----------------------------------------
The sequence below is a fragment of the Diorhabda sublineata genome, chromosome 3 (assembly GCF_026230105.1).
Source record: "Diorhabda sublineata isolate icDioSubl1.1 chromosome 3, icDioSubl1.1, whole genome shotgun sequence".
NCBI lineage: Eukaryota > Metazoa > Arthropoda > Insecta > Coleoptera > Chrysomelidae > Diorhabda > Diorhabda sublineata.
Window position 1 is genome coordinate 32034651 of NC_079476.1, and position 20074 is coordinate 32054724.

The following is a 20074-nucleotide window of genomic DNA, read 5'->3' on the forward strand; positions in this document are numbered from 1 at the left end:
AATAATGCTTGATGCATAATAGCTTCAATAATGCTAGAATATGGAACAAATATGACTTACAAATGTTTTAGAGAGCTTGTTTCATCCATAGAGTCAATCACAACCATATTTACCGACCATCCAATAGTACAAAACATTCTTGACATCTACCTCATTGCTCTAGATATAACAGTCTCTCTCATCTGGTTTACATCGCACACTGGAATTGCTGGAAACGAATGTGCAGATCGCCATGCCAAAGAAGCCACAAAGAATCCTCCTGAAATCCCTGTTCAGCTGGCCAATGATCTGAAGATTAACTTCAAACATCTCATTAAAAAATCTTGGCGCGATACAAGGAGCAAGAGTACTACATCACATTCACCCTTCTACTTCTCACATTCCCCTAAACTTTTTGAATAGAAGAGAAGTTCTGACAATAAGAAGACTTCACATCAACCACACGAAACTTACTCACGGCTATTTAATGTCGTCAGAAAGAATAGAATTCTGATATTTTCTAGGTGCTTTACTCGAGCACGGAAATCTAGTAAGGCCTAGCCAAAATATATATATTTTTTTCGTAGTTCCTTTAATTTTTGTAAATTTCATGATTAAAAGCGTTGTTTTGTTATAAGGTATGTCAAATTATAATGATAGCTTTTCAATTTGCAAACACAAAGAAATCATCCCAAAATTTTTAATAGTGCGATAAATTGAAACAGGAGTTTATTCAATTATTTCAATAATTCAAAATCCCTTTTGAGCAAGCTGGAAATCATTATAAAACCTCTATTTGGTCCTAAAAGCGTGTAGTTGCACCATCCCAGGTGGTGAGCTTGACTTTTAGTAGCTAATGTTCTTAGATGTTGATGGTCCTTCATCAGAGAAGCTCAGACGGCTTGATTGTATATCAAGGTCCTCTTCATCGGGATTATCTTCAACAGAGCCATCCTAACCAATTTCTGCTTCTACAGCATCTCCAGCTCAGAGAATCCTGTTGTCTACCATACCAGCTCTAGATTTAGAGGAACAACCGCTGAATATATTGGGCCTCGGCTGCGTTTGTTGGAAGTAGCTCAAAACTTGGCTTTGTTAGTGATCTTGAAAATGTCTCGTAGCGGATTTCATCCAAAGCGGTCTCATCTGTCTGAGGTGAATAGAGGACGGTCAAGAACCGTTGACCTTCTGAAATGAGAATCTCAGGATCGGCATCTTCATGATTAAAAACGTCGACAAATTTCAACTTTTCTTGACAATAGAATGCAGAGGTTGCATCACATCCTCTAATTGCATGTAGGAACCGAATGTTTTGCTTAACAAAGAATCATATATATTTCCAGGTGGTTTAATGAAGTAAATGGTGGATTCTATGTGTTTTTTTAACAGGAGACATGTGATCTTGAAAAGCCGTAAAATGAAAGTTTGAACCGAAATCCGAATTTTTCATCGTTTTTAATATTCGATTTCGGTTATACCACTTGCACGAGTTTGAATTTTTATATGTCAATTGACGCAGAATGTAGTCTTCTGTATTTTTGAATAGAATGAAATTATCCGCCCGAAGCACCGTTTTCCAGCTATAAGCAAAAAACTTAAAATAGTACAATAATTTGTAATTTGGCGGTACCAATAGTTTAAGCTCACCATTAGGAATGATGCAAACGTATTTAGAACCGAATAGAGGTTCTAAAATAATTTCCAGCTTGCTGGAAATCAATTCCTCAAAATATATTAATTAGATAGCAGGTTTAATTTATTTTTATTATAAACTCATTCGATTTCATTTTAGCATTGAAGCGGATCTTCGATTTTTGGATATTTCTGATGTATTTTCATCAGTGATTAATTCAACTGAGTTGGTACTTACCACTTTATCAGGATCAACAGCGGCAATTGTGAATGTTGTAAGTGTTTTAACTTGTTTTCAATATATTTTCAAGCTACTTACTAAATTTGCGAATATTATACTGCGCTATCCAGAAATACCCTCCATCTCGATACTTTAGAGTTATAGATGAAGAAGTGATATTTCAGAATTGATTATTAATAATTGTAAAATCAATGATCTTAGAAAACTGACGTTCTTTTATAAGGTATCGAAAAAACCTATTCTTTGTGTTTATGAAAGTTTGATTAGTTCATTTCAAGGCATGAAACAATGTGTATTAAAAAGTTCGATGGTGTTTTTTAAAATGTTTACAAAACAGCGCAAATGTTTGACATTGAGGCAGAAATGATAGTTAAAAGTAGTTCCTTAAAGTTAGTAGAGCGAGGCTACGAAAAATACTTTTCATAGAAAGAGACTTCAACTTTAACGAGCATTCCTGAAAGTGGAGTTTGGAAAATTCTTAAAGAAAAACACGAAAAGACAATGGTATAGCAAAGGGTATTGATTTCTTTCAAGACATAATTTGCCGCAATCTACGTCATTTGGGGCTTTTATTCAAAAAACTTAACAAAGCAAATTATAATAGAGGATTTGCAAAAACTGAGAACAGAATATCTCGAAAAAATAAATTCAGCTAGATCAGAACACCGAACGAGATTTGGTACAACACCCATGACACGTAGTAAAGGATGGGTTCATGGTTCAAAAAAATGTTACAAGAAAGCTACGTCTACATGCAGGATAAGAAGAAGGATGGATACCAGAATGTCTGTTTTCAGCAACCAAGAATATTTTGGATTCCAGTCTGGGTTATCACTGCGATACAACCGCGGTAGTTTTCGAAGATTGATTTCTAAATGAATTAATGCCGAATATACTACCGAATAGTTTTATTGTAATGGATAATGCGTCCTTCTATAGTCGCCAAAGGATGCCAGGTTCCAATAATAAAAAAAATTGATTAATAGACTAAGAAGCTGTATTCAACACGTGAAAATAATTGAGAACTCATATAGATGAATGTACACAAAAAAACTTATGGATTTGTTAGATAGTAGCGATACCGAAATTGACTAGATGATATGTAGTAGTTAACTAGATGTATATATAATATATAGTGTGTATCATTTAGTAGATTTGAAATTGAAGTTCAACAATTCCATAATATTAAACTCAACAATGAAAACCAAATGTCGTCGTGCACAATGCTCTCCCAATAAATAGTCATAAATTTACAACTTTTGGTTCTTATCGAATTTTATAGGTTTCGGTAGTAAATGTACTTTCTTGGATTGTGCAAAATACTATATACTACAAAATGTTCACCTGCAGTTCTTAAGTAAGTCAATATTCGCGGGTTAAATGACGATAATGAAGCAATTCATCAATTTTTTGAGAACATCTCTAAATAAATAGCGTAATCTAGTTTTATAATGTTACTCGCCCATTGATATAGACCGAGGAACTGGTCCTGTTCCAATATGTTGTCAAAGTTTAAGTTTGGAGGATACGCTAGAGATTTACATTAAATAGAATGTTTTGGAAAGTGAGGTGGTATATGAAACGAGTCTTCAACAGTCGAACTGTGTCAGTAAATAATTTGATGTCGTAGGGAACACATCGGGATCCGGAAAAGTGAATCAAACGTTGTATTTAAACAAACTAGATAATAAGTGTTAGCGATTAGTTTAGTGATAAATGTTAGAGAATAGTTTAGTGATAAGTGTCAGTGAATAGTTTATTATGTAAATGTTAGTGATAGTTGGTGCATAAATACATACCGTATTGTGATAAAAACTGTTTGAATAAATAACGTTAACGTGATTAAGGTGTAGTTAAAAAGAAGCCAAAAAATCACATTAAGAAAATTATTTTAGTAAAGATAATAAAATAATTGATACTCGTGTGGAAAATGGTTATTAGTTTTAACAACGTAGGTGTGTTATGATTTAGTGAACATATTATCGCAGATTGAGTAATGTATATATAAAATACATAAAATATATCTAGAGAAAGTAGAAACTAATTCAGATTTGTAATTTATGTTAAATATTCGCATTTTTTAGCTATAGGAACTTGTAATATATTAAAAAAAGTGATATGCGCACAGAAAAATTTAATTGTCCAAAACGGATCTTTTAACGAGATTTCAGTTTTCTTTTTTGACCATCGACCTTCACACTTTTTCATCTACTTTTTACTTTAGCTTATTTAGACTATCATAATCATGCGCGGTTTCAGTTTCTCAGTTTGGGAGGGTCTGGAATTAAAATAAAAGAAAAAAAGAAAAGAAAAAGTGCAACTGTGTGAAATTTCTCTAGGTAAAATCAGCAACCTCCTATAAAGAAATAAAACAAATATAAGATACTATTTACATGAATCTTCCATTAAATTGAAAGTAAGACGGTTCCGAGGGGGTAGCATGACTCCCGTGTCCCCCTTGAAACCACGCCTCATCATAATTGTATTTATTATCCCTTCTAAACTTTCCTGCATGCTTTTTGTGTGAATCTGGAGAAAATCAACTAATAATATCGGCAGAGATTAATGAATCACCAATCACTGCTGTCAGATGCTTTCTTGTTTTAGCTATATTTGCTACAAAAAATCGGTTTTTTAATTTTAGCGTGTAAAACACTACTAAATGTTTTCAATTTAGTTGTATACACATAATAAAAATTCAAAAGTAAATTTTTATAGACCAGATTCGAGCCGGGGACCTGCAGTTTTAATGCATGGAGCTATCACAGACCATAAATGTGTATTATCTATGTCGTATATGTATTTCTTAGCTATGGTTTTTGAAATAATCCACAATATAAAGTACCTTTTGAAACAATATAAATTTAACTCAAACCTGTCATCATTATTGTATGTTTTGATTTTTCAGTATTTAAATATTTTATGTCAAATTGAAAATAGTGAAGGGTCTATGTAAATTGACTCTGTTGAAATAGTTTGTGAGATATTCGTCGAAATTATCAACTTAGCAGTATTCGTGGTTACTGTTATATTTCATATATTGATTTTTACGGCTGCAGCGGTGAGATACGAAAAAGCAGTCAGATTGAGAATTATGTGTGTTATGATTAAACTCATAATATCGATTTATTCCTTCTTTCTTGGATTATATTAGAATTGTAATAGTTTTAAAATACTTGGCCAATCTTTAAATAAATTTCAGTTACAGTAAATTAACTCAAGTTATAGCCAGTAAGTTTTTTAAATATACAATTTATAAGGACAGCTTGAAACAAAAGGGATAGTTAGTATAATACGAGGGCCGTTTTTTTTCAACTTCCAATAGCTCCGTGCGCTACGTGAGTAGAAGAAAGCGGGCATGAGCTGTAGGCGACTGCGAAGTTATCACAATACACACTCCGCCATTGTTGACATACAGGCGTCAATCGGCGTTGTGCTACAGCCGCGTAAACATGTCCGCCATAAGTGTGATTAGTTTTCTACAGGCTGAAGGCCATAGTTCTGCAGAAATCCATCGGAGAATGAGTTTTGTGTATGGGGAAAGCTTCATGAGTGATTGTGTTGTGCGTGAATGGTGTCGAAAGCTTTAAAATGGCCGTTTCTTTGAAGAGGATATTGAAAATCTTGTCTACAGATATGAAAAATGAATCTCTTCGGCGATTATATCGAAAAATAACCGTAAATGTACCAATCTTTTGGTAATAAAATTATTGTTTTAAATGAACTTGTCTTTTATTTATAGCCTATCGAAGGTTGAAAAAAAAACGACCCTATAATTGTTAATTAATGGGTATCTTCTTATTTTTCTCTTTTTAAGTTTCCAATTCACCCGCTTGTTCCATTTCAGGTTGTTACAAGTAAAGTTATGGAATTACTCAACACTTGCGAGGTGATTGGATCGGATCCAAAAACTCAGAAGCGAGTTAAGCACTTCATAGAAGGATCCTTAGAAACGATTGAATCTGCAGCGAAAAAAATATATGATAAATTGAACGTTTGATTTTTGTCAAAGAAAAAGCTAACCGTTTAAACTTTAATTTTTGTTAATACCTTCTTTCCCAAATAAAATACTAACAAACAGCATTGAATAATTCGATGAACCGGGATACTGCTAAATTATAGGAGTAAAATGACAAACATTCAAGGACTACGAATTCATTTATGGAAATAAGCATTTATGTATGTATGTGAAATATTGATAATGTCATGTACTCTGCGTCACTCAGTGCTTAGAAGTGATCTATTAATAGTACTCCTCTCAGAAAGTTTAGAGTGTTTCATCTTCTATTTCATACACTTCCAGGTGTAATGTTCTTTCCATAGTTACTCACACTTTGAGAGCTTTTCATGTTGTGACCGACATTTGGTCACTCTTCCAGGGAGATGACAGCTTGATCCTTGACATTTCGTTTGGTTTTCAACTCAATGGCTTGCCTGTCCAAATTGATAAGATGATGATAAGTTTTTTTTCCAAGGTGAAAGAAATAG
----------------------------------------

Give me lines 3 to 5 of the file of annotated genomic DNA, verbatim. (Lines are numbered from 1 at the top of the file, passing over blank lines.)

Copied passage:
NCBI lineage: Eukaryota > Metazoa > Arthropoda > Insecta > Coleoptera > Chrysomelidae > Diorhabda > Diorhabda sublineata.
Window position 1 is genome coordinate 32034651 of NC_079476.1, and position 20074 is coordinate 32054724.

The following is a 20074-nucleotide window of genomic DNA, read 5'->3' on the forward strand; positions in this document are numbered from 1 at the left end: